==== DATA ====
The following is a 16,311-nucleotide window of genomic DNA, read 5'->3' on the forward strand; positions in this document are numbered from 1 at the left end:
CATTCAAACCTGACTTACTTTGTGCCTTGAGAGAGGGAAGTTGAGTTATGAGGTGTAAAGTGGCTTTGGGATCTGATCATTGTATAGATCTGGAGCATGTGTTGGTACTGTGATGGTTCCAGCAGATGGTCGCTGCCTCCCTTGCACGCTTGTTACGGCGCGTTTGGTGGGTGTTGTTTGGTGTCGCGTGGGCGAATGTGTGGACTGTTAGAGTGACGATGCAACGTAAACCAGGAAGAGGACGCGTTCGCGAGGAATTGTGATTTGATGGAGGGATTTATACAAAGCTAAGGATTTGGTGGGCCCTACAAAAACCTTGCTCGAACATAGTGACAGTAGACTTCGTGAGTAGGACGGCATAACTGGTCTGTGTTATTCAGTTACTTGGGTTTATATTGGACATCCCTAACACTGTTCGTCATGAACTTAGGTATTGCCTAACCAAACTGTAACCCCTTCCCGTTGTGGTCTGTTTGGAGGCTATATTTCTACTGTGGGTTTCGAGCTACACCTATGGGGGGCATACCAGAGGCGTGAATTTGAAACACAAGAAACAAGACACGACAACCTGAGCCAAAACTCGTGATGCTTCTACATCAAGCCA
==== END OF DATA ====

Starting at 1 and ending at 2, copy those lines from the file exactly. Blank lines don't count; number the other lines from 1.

The following is a 16,311-nucleotide window of genomic DNA, read 5'->3' on the forward strand; positions in this document are numbered from 1 at the left end:
CATTCAAACCTGACTTACTTTGTGCCTTGAGAGAGGGAAGTTGAGTTATGAGGTGTAAAGTGGCTTTGGGATCTGATCATTGTATAGATCTGGAGCATGTGTTGGTACTGTGATGGTTCCAGCAGATGGTCGCTGCCTCCCTTGCACGCTTGTTACGGCGCGTTTGGTGGGTGTTGTTTGGTGTCGCGTGGGCGAATGTGTGGACTGTTAGAGTGACGATGCAACGTAAACCAGGAAGAGGACGCGTTCGCGAGGAATTGTGATTTGATGGAGGGATTTATACAAAGCTAAGGATTTGGTGGGCCCTACAAAAACCTTGCTCGAACATAGTGACAGTAGACTTCGTGAGTAGGACGGCATAACTGGTCTGTGTTATTCAGTTACTTGGGTTTATATTGGACATCCCTAACACTGTTCGTCATGAACTTAGGTATTGCCTAACCAAACTGTAACCCCTTCCCGTTGTGGTCTGTTTGGAGGCTATATTTCTACTGTGGGTTTCGAGCTACACCTATGGGGGGCATACCAGAGGCGTGAATTTGAAACACAAGAAACAAGACACGACAACCTGAGCCAAAACTCGTGATGCTTCTACATCAAGCCA